High-Cost Claims: You Ain’t Seen Nothin’ Yet
In our 2017 National Survey of Employer-Sponsored Health Plans, we asked employers to rate the importance of strategies they will be using over the next five years to advance the triple aim of lower cost, higher quality, and a better member experience. This post on addressing the growing impact of high-cost claims is part of a series that looks at these six key strategies.
One of the great things about living in America is that we invest a lot in the development of new healthcare services and procedures. Sometimes that investment translates into high-cost claims – and right now it’s happening faster than ever. Remember when the drug to cure hepatitis C – Sovaldi – hit the market at a cost of $1,000 a day per pill, 8-12 weeks of treatment, with total claims upwards of $80,000-$100,000? In anticipation of the impact on their medical plans, employers made adjustments to their claim cost projections. While a less-expensive drug introduced in 2017, Mavyret, ranges in cost from $26,400 to $52,000 depending on the length of treatment, it’s still not exactly a bargain, especially when you consider the much lower cost for hepatitis C treatment outside the US.
Employers need to watch and plan for new sources of high-cost claims as, each year, new therapies hit the market. Consider these two procedures:
- Artificial pancreas closed-loop system that monitors blood sugar levels and automatically dispenses insulin so a patient no longer has to manage their diabetes on a daily basis. The cost is $25,000 and the benefits last 10 years -- no more monitoring blood-sugar levels or insulin injections. While $25,000 does not seem that costly, consider the potential volume. According to the CDC 30.3 million Americans have diabetes and another 84 million are pre-diabetic, so there is a large potential target market for this procedure. While it has not yet been approved, it’s expected to be available within two years.
- Gene therapy that can cure inherited blindness: a 45-minute procedure with an injection in each eye at a cost of $400,000-$500,000 per eye. This is just one type of disease that could benefit from gene therapy. There are 500 other diseases that will follow – and 60 million people in the world today who have diseases that could be treated with gene therapy.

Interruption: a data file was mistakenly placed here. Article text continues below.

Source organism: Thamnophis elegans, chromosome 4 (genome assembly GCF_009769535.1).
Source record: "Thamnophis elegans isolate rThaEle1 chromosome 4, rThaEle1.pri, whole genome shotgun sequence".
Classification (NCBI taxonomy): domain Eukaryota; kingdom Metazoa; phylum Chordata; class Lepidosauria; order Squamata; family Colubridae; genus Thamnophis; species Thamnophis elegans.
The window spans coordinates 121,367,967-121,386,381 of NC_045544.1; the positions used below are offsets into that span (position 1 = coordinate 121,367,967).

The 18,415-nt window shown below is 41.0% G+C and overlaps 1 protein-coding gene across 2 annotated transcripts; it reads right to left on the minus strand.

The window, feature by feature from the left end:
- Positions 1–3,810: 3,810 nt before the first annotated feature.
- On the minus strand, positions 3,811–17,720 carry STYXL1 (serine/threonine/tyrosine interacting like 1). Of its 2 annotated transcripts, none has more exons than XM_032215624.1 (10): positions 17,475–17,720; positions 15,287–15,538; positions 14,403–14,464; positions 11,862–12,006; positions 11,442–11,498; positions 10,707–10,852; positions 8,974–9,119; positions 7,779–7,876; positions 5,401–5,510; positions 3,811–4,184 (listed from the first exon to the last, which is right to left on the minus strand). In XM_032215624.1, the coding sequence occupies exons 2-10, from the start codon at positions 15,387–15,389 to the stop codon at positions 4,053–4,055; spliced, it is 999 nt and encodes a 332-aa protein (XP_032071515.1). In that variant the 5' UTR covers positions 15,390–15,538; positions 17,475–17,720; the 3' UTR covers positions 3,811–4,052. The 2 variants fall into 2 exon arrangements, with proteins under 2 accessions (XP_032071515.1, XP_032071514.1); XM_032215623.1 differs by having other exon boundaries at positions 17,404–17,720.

These are examples of emerging therapies and technologies that have long-lasting or lifetime value for a patient. While it’s life-changing for the patient and makes sense for society that these treatments be covered, how will employer plans handle these upfront costs? It would be shortsighted not to promote therapies in our benefit coverages that have lifetime value associated with them because an individual will likely not stay with the same employers for his or her working life.
For now, employers can undertake a deeper review of high-cost claims expense and consider new levels of stop-loss coverage, especially as we expect the market to offer new stop-loss products in response to these trends. But in addition to managing today’s high-cost claims, we must all start thinking about the larger issues involved with super-high-cost lifetime cures. The solution will likely require cooperation among multiple stakeholders.
More posts on Key Strategies:
- The Surprisingly Strong Connection Between Well-being and Turnover
- High Cost Claims By the Numbers
- Why Consider Point Solutions? (And What are They, Anyhow?)
- Point of Sale Drug Rebates
- Three Tips to Help Employees Choose a Health Plan
- Three Steps to Building a Better Health Plan Network
- Where's the Real ACO?
- Disruption is Not a Four-Letter Word